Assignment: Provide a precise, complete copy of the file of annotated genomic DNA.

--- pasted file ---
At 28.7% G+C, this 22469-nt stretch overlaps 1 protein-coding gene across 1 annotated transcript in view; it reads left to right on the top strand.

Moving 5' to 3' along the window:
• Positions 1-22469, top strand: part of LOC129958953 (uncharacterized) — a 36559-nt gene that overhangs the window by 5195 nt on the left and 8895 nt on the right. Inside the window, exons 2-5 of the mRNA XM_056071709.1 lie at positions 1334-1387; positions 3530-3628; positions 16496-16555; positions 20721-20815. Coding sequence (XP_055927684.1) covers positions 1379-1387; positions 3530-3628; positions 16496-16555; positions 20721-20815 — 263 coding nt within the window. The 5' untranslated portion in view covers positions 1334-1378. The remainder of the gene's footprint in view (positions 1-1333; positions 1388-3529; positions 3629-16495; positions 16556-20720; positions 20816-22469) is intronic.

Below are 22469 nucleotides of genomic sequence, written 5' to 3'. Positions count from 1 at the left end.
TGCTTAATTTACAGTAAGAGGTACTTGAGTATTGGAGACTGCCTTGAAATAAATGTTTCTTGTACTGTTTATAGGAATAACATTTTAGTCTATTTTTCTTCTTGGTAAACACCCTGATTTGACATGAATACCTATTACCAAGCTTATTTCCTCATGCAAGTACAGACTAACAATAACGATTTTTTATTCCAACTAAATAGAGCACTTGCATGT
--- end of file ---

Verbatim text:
At 28.7% G+C, this 22469-nt stretch overlaps 1 protein-coding gene across 1 annotated transcript in view; it reads left to right on the top strand.

Moving 5' to 3' along the window:
• Positions 1-22469, top strand: part of LOC129958953 (uncharacterized) — a 36559-nt gene that overhangs the window by 5195 nt on the left and 8895 nt on the right. Inside the window, exons 2-5 of the mRNA XM_056071709.1 lie at positions 1334-1387; positions 3530-3628; positions 16496-16555; positions 20721-20815. Coding sequence (XP_055927684.1) covers positions 1379-1387; positions 3530-3628; positions 16496-16555; positions 20721-20815 — 263 coding nt within the window. The 5' untranslated portion in view covers positions 1334-1378. The remainder of the gene's footprint in view (positions 1-1333; positions 1388-3529; positions 3629-16495; positions 16556-20720; positions 20816-22469) is intronic.

Below are 22469 nucleotides of genomic sequence, written 5' to 3'. Positions count from 1 at the left end.
TGCTTAATTTACAGTAAGAGGTACTTGAGTATTGGAGACTGCCTTGAAATAAATGTTTCTTGTACTGTTTATAGGAATAACATTTTAGTCTATTTTTCTTCTTGGTAAACACCCTGATTTGACATGAATACCTATTACCAAGCTTATTTCCTCATGCAAGTACAGACTAACAATAACGATTTTTTATTCCAACTAAATAGAGCACTTGCATGT